5 questions with author and STEM activist Sasha Alston

In honor of Women’s History Month, we’re profiling women in technology throughout the month of March. We hope sharing these stories will encourage girls and young women to start or continue studying computer science!

You might recognize Sasha’s name from her groundbreaking STEM-focused children’s book, “Sasha Savvy Loves to Code.” Published in 2017, the book tells the story of a 10-year-old African-American girl who decides to take a chance on a computer science summer camp, and the rest is history! Her second book in the series, “Sasha Savvy Starts it Up,” focuses on entrepreneurship.

Sasha is also a keynote speaker who encourages youth to explore educational and career opportunities in STEM. She graduated in 2020 with a degree in Information Systems from Pace University’s Lubin School of Business. Let’s hear from Sasha!

Can you tell us where you work and what you do in your current role?

Currently, I work at a global advertising agency based in New York City as an Assistant Account Executive for a major beauty skincare brand. In this role, I manage everything between our creative team and the client. I work with my team on social media content, analyze data, provide digital/web updates, and maintain budgets and timelines for projects. I also write a weekly blog on the latest beauty industry news. Understanding that tech can be applied to all industries expanded my job opportunities.

How did you first become interested in computer science?

The first time I became interested in computer science was during my first internship at the Microsoft office based in Chevy Chase, MD. I was a Marketing Manager for my team where we built two gaming apps. I created and managed the social media accounts, wrote weekly blogs and designed our website. Having this internship helped me understand how marketing and technology coincide. The skills that I learned are now reflected in my current job position.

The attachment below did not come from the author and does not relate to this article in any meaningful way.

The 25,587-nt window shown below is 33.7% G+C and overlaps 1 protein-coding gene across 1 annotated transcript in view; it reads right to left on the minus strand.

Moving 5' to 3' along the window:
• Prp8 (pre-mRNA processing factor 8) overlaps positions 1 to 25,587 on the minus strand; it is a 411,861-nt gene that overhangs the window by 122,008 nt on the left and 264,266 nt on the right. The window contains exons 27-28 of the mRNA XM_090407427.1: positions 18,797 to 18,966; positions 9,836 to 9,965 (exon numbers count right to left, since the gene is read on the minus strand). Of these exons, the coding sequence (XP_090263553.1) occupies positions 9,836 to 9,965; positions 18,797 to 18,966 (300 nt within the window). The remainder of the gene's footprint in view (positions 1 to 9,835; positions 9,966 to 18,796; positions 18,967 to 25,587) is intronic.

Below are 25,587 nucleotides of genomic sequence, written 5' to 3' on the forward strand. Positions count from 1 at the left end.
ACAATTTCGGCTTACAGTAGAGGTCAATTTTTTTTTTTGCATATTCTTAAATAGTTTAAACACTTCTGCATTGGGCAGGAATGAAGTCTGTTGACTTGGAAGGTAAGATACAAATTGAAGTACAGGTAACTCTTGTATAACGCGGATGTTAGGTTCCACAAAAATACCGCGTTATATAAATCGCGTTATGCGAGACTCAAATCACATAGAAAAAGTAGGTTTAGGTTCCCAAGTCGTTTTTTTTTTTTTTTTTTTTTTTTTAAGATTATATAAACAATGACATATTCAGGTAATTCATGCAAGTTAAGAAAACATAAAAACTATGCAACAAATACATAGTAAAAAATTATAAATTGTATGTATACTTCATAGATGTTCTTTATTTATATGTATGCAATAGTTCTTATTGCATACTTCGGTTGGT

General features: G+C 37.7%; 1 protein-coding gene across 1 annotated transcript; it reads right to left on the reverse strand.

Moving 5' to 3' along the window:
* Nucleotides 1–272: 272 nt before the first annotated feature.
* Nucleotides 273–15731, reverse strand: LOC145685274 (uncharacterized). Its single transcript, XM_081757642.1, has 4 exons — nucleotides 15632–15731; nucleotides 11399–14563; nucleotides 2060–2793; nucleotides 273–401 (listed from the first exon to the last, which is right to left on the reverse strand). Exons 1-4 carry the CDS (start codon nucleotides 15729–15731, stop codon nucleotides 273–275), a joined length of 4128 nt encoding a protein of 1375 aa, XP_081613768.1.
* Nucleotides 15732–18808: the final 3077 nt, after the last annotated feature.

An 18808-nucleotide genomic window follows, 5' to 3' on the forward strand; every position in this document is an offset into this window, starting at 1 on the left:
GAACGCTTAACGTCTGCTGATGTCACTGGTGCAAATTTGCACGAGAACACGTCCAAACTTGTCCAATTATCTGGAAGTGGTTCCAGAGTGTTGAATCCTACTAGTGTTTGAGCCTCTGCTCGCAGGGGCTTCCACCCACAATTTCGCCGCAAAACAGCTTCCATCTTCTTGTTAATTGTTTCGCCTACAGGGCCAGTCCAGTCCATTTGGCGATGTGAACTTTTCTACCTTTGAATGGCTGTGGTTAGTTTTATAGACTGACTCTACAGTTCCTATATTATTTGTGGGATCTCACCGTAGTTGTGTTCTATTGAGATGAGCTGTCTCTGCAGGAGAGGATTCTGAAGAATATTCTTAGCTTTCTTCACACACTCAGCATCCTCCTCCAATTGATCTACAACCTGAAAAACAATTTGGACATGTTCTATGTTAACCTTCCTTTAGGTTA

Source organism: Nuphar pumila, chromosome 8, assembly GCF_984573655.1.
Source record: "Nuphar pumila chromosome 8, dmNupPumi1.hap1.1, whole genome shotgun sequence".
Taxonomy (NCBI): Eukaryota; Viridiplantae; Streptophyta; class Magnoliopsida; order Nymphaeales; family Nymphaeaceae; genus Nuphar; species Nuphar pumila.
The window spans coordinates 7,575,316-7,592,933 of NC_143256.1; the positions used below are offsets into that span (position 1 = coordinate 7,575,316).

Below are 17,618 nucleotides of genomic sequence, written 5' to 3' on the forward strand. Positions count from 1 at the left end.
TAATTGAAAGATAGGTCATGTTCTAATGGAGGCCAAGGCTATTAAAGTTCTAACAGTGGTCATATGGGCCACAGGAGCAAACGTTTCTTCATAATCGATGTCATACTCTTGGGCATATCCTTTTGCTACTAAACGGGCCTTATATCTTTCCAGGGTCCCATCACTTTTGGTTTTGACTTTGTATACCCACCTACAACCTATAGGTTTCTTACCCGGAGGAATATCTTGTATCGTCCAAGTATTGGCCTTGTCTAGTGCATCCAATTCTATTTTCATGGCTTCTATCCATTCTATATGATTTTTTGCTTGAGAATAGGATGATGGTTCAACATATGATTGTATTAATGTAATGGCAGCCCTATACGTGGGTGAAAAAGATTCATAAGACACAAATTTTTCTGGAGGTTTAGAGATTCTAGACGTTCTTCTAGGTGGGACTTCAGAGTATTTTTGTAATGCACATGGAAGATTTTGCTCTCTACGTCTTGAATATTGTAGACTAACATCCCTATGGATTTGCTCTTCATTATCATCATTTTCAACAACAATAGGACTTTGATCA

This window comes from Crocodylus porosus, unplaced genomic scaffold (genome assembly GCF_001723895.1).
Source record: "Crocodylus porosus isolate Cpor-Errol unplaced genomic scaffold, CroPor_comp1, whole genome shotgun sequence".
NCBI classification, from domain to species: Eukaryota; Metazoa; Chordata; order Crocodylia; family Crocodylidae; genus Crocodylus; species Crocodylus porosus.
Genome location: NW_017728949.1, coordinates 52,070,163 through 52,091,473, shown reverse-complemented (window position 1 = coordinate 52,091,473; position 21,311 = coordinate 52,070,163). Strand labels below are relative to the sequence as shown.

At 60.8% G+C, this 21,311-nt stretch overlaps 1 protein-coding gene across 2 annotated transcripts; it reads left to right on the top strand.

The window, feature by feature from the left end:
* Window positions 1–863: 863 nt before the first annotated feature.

What barriers, if any, did you encounter on your journey learning computer science? What barriers, if any, do you still encounter in the workplace?

Sasha Alston’s book, “Sasha Savvy Loves to Code.” The book is geared toward readers ages 7–10.

In the tech and advertising industries, there is a lack of diversity. In my computer science classes, I was one of the only black girls there and at times it was discouraging. Coding can be challenging, so it’s best to connect with your peers to go over projects together. This was easier at the college I attended during my freshman year. Overall, I was able to network and build relationships with others that had the same interests as me.

Being a part of MAIP (Multicultural Advertising Intern Program) last year and reading books, like “The Memo” by Minda Harts and “More Than Enough” by Elaine Welteroth, helped me understand how to navigate all spaces as a black woman joining the workforce. With my current role, I make sure to include black-owned or small beauty businesses in my weekly blog to show inclusivity. I am committed to ensuring that everyone is represented.

Can you tell us about someone (or a group or organization) who encouraged you to study computer science?

There wasn’t someone specifically that encouraged me to pursue computer science but I attended a STEM- based high school in Washington, DC that exposed me to coding. Having great role models like Bozoma Saint John [the chief marketing officer at Netflix] motivates me.

Do you have any advice for girls or young women who want to start learning computer science?

You always want to learn and absorb information from those around you especially when it comes to learning how to code. This will help you realize that you are not alone in your journey and that you can be social and have fun too. Also, look for ways to be creative and solve problems to make things better.

Thank you, Sasha! Stay tuned for the next installment of our Women’s History Month “5 questions with” series coming next week. You can read our previous interview with Adafruit’s Limor Fried here or Google’s Sanaz Ahari Lemelson here.

Find more resources for inspiring girls and young women to learn computer science here.

-Kirsten O’Brien, Code.org

Code.org® is dedicated to expanding access to computer science increasing participation by young women and students from other underrepresented groups.